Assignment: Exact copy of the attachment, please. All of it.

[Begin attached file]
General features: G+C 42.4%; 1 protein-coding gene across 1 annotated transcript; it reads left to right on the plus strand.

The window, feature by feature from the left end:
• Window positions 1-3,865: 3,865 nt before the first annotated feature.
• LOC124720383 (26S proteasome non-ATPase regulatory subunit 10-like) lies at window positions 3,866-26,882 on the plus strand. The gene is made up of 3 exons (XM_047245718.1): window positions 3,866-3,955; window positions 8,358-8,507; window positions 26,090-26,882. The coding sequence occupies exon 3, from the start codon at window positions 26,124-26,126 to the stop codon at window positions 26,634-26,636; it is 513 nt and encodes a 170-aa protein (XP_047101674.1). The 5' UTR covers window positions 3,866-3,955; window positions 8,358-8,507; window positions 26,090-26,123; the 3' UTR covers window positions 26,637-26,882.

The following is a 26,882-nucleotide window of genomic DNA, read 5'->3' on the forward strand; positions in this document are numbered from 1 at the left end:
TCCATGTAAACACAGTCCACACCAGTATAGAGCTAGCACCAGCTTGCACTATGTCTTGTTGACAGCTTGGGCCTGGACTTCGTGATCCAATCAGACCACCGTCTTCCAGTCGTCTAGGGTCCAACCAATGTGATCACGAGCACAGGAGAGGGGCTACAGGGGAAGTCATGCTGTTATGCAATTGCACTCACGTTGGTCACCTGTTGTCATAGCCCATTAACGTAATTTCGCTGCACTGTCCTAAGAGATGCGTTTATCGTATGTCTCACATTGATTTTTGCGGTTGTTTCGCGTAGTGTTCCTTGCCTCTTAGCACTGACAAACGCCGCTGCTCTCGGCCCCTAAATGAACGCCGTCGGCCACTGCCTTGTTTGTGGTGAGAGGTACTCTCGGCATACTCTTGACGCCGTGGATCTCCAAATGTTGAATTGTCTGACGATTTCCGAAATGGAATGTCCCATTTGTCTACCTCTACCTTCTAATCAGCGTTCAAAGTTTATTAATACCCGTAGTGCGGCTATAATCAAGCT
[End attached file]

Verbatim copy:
General features: G+C 42.4%; 1 protein-coding gene across 1 annotated transcript; it reads left to right on the plus strand.

The window, feature by feature from the left end:
• Window positions 1-3,865: 3,865 nt before the first annotated feature.
• LOC124720383 (26S proteasome non-ATPase regulatory subunit 10-like) lies at window positions 3,866-26,882 on the plus strand. The gene is made up of 3 exons (XM_047245718.1): window positions 3,866-3,955; window positions 8,358-8,507; window positions 26,090-26,882. The coding sequence occupies exon 3, from the start codon at window positions 26,124-26,126 to the stop codon at window positions 26,634-26,636; it is 513 nt and encodes a 170-aa protein (XP_047101674.1). The 5' UTR covers window positions 3,866-3,955; window positions 8,358-8,507; window positions 26,090-26,123; the 3' UTR covers window positions 26,637-26,882.

The following is a 26,882-nucleotide window of genomic DNA, read 5'->3' on the forward strand; positions in this document are numbered from 1 at the left end:
TCCATGTAAACACAGTCCACACCAGTATAGAGCTAGCACCAGCTTGCACTATGTCTTGTTGACAGCTTGGGCCTGGACTTCGTGATCCAATCAGACCACCGTCTTCCAGTCGTCTAGGGTCCAACCAATGTGATCACGAGCACAGGAGAGGGGCTACAGGGGAAGTCATGCTGTTATGCAATTGCACTCACGTTGGTCACCTGTTGTCATAGCCCATTAACGTAATTTCGCTGCACTGTCCTAAGAGATGCGTTTATCGTATGTCTCACATTGATTTTTGCGGTTGTTTCGCGTAGTGTTCCTTGCCTCTTAGCACTGACAAACGCCGCTGCTCTCGGCCCCTAAATGAACGCCGTCGGCCACTGCCTTGTTTGTGGTGAGAGGTACTCTCGGCATACTCTTGACGCCGTGGATCTCCAAATGTTGAATTGTCTGACGATTTCCGAAATGGAATGTCCCATTTGTCTACCTCTACCTTCTAATCAGCGTTCAAAGTTTATTAATACCCGTAGTGCGGCTATAATCAAGCT